Andrew was a talented young man.  He painted at a young age with a group of older women and an instructor.  Andy was always sketching on napkins, receipts, or anything he could get his hands on.  He was also a talented athlete, although he was very skinny.  He played Little League Baseball, ran cross-country and played soccer.  He even played hockey and broke his two front teeth.  He lettered in two sports at Hunterdon Central, cross-country and soccer.  He was constantly in the newspaper, praised for his game.  Andrew also enjoyed woodwork and made a bookshelf, which is still in the Fedor home, a coffee table and a wooden bowl, which are in Sonia's home.  His biggest project was to build an A-frame home for himself and his fiancée.

According to his parents, he was popular among his classmates even though he was quiet.  He refused to have parties even though his parents would permit him to.  He didn't even want birthday parties after seventh grade.  Mrs. Fedor remembers Andy and a set of triplets who were always running around together.  He only had two girlfriends, one from the one-room schoolhouse that he attended in kindergarten.  The other became his fiancée.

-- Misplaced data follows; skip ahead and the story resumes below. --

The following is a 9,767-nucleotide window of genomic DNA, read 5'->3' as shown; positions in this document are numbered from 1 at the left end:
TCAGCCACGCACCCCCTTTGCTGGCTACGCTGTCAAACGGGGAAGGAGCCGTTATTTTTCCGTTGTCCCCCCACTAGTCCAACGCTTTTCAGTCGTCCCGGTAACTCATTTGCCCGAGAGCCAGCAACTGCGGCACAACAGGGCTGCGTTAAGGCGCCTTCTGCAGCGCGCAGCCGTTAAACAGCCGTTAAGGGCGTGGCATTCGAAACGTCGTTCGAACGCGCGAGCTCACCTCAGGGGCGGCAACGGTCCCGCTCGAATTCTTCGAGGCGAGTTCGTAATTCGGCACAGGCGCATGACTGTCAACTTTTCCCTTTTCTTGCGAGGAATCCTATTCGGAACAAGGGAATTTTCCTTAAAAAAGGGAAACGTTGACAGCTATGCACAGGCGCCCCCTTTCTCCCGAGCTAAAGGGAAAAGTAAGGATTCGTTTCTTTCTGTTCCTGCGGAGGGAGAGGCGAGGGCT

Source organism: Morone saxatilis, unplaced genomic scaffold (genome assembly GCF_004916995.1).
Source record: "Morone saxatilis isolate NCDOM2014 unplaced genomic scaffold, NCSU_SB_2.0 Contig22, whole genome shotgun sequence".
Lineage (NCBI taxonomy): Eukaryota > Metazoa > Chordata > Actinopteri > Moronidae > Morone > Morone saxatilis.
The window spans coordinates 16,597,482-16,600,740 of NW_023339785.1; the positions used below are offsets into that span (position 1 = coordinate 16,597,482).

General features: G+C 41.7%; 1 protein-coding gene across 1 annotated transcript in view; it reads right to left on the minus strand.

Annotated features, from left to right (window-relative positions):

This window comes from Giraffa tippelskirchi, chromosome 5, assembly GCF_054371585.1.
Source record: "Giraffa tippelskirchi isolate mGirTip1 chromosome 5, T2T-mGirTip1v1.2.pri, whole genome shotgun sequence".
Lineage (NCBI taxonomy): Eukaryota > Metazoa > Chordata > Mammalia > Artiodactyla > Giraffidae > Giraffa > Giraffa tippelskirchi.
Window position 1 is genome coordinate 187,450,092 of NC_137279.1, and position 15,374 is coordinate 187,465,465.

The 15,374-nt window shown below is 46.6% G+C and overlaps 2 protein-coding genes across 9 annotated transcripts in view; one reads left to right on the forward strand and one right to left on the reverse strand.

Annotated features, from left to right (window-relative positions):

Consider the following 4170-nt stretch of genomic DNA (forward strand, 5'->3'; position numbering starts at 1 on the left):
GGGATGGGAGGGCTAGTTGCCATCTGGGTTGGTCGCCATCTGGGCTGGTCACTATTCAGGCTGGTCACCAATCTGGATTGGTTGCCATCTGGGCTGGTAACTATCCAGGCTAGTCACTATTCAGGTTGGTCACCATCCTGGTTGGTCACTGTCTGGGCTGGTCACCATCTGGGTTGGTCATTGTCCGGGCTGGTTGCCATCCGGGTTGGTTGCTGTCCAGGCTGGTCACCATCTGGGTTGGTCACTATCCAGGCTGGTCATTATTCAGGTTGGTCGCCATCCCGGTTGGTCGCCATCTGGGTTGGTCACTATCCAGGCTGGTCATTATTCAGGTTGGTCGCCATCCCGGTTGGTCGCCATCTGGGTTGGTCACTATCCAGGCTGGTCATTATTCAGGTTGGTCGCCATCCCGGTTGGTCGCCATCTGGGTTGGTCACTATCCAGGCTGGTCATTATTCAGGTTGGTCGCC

One of his loves was hunting.  He loved drawing pictures of deer.  "He was so proud of that dead deer hanging in our garage," recalls his sister, Sonia. She can see an old picture of him smiling proudly with his 8-point buck hanging from the ceiling of the garage.  He fished too, but never seemed able to catch anything.

When he was just out of Hunterdon Central, Andrew enlisted in the US Marine Corps.  He said that he didn't want to be drafted because he "wanted to go where he wanted to go," which was the military.  To get into the military, one had to be fairly tall.  Andy only stood about 5'7", which was too short.  He stretched to make the height requirements.